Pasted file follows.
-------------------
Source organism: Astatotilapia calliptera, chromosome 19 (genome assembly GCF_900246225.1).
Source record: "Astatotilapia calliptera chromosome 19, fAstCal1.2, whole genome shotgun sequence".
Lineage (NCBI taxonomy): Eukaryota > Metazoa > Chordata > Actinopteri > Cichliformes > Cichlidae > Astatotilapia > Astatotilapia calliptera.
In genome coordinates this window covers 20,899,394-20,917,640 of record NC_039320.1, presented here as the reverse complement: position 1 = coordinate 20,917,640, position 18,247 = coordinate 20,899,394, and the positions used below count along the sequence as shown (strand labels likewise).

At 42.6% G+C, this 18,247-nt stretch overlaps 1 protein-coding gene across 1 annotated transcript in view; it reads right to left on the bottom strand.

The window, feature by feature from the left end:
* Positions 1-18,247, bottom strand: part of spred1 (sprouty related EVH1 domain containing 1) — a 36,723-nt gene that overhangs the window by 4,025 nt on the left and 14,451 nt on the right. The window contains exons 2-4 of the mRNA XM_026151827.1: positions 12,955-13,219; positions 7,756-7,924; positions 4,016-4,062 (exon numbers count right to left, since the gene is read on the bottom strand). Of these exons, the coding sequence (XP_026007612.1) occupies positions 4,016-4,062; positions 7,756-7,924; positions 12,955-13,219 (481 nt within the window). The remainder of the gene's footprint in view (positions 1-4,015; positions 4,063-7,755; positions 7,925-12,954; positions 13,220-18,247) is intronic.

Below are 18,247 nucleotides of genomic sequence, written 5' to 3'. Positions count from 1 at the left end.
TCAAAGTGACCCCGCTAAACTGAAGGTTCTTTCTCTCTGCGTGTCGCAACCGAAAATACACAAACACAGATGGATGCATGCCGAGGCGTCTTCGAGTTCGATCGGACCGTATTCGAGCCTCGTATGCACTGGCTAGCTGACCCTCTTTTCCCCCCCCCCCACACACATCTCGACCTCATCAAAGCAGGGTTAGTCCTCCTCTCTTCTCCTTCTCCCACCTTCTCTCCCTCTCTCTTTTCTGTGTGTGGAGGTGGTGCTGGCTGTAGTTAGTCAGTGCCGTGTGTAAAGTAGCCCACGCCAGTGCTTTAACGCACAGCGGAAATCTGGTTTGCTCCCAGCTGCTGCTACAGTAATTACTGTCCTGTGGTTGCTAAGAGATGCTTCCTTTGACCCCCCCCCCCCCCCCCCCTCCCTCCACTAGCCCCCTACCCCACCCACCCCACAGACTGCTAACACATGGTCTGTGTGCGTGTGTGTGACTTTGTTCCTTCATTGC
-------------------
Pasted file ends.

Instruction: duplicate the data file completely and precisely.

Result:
Source organism: Astatotilapia calliptera, chromosome 19 (genome assembly GCF_900246225.1).
Source record: "Astatotilapia calliptera chromosome 19, fAstCal1.2, whole genome shotgun sequence".
Lineage (NCBI taxonomy): Eukaryota > Metazoa > Chordata > Actinopteri > Cichliformes > Cichlidae > Astatotilapia > Astatotilapia calliptera.
In genome coordinates this window covers 20,899,394-20,917,640 of record NC_039320.1, presented here as the reverse complement: position 1 = coordinate 20,917,640, position 18,247 = coordinate 20,899,394, and the positions used below count along the sequence as shown (strand labels likewise).

At 42.6% G+C, this 18,247-nt stretch overlaps 1 protein-coding gene across 1 annotated transcript in view; it reads right to left on the bottom strand.

The window, feature by feature from the left end:
* Positions 1-18,247, bottom strand: part of spred1 (sprouty related EVH1 domain containing 1) — a 36,723-nt gene that overhangs the window by 4,025 nt on the left and 14,451 nt on the right. The window contains exons 2-4 of the mRNA XM_026151827.1: positions 12,955-13,219; positions 7,756-7,924; positions 4,016-4,062 (exon numbers count right to left, since the gene is read on the bottom strand). Of these exons, the coding sequence (XP_026007612.1) occupies positions 4,016-4,062; positions 7,756-7,924; positions 12,955-13,219 (481 nt within the window). The remainder of the gene's footprint in view (positions 1-4,015; positions 4,063-7,755; positions 7,925-12,954; positions 13,220-18,247) is intronic.

Below are 18,247 nucleotides of genomic sequence, written 5' to 3'. Positions count from 1 at the left end.
TCAAAGTGACCCCGCTAAACTGAAGGTTCTTTCTCTCTGCGTGTCGCAACCGAAAATACACAAACACAGATGGATGCATGCCGAGGCGTCTTCGAGTTCGATCGGACCGTATTCGAGCCTCGTATGCACTGGCTAGCTGACCCTCTTTTCCCCCCCCCCCACACACATCTCGACCTCATCAAAGCAGGGTTAGTCCTCCTCTCTTCTCCTTCTCCCACCTTCTCTCCCTCTCTCTTTTCTGTGTGTGGAGGTGGTGCTGGCTGTAGTTAGTCAGTGCCGTGTGTAAAGTAGCCCACGCCAGTGCTTTAACGCACAGCGGAAATCTGGTTTGCTCCCAGCTGCTGCTACAGTAATTACTGTCCTGTGGTTGCTAAGAGATGCTTCCTTTGACCCCCCCCCCCCCCCCCCCTCCCTCCACTAGCCCCCTACCCCACCCACCCCACAGACTGCTAACACATGGTCTGTGTGCGTGTGTGTGACTTTGTTCCTTCATTGC